Tuesday, October 14, 2008

Dimon in the Rough

U.S. stocks gave back some of their gains today as traders took profits and concerns over slowing corporate earnings set in:

PepsiCo Inc. lost 12 percent, the most since 1982, after lowering its profit forecast as customers cut back on snacks and soft drinks. Microsoft Corp. and Intel Corp. slid more than 5 percent as analysts said demand for computers is slowing. Morgan Stanley, Citigroup Inc. and Merrill Lynch & Co. added more than 18 percent, sending banking shares to a third straight advance.

``Notwithstanding the government and Treasury's actions focusing on financials, the general economic environment has deteriorated quite a bit in the last five or six weeks,'' said Jonathan Armitage, head of U.S. large-cap equities at the American unit of Schroders, the U.K. manager of $259 billion. ``You're just seeing different parts of the equity market reacting to that.''

The Standard & Poor's 500 Index slipped 5.34 points, or 0.5 percent, to 998.01 after gaining 12 percent yesterday. The Dow Jones Industrial Average decreased 76.62, or 0.8 percent, to 9,310.99 after a 936-point rally yesterday. The measure swung more than 700 points from its low to its high today. The Nasdaq Composite Index declined 65.24, or 3.5 percent, to 1,779.01.

The big winners today were regional banks like Keycorp (KEY), up a whopping 54% today.

Financials benefited as the U.S. followed Europe's lead in bank support:

Calling the need to inject money into banks regrettable, Paulson said it was nevertheless necessary.

"The alternative of leaving businesses and consumers without access to financing is totally unacceptable," Paulson said. "When financing isn't available, consumers and businesses shrink their spending, which leads to businesses cutting jobs and even closing up shop."

Bernanke, echoing Paulson's comments, said that "Americans can be confident that every resource is being brought to bear," including political leadership. He also said he strongly believed that the measures, together with resilience of U.S. economy, would "help restore confidence."


Paulson outlined the plan to eight of the country's leading bankers at a meeting late Monday. He essentially told them that they would have to accept government investment for the good of the American financial system, according to officials.

On Monday, big banks agreed to take investments totaling about $125 billion. Citigroup and JPMorgan Chase will receive $25 billion each. Bank of America, which is acquiring Merrill Lynch, and Wells Fargo, which is acquiring Wachovia Corp., will each receive $25 billion. Goldman Sachs and Morgan Stanley will receive $10 billion each. And Bank of New York Mellon and State Street will get $2 billion to $3 billion.

Another $125 billion is allocated for thousands of small and midsize banks. They will be eligible for government investments reflecting a similar proportion of their assets.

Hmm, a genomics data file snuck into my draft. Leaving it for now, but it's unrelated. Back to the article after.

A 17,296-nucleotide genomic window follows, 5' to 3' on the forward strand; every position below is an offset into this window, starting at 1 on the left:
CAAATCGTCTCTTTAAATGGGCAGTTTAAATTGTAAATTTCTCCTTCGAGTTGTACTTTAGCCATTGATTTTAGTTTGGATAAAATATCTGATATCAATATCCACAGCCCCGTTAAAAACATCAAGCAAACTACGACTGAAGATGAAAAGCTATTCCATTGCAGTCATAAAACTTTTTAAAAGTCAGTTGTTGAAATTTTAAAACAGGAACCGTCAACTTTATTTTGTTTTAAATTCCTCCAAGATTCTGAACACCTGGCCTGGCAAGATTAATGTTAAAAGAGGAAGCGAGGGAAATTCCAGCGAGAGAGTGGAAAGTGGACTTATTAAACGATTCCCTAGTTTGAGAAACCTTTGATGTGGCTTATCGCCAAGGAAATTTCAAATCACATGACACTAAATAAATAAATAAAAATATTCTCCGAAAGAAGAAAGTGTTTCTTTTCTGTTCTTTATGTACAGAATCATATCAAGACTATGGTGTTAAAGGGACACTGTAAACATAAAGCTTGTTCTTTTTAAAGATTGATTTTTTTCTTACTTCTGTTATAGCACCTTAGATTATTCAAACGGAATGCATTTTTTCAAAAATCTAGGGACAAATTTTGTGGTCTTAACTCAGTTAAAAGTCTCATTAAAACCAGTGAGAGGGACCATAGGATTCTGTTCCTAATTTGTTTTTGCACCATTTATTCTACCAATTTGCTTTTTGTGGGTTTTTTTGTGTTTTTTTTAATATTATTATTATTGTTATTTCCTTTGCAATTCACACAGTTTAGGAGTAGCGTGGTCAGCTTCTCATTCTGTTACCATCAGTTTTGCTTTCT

On Tuesday, Paulson said that in return for the investments, the government would receive preferred shares and warrants for common stock. In addition, the government will expect a reasonable return, he said.

What is more, he said, "institutions that sell shares to the government will accept restrictions on executive compensation, including a claw-back provision and a ban on golden parachutes during the period that Treasury holds equity issued through this program."

But injecting capital into banks was part of the solution. The other was guaranteeing bank debt, especially senior bank debt and raising federal deposit insurance to cover small businesses:

...officials said they hoped that the guarantee on new senior debt would have an even broader effect than an interbank lending guarantee because it should also stimulate lending to businesses.

Another part of the government's remedy is to extend the federal deposit insurance to cover all small-business deposits. Federal regulators recently have been noticing that small-business customers, which tend to carry balances above the federal insurance limits, have been withdrawing their money from weaker banks and moving it to bigger, more stable banks.

Congress already raised the federal deposit insurance limit to $250,000 this month, extending coverage to roughly 68 percent of small-business deposits, according to estimates by Oliver Wyman, a financial services consulting firm. The new rules will cover the remaining 32 percent.

"Imposing unlimited deposit insurance doesn't fix the underlying problem, but it does reduce the threat of overnight failures," said Jaret Seiberg, a financial services policy analyst at the Stanford Group in Washington. "If you reduce the threat of overnight failures, you start to encourage lending to each other overnight, which starts to restore the normal functioning of the credit markets."

Note, however, that recapitalizing banks carries its own set of risks: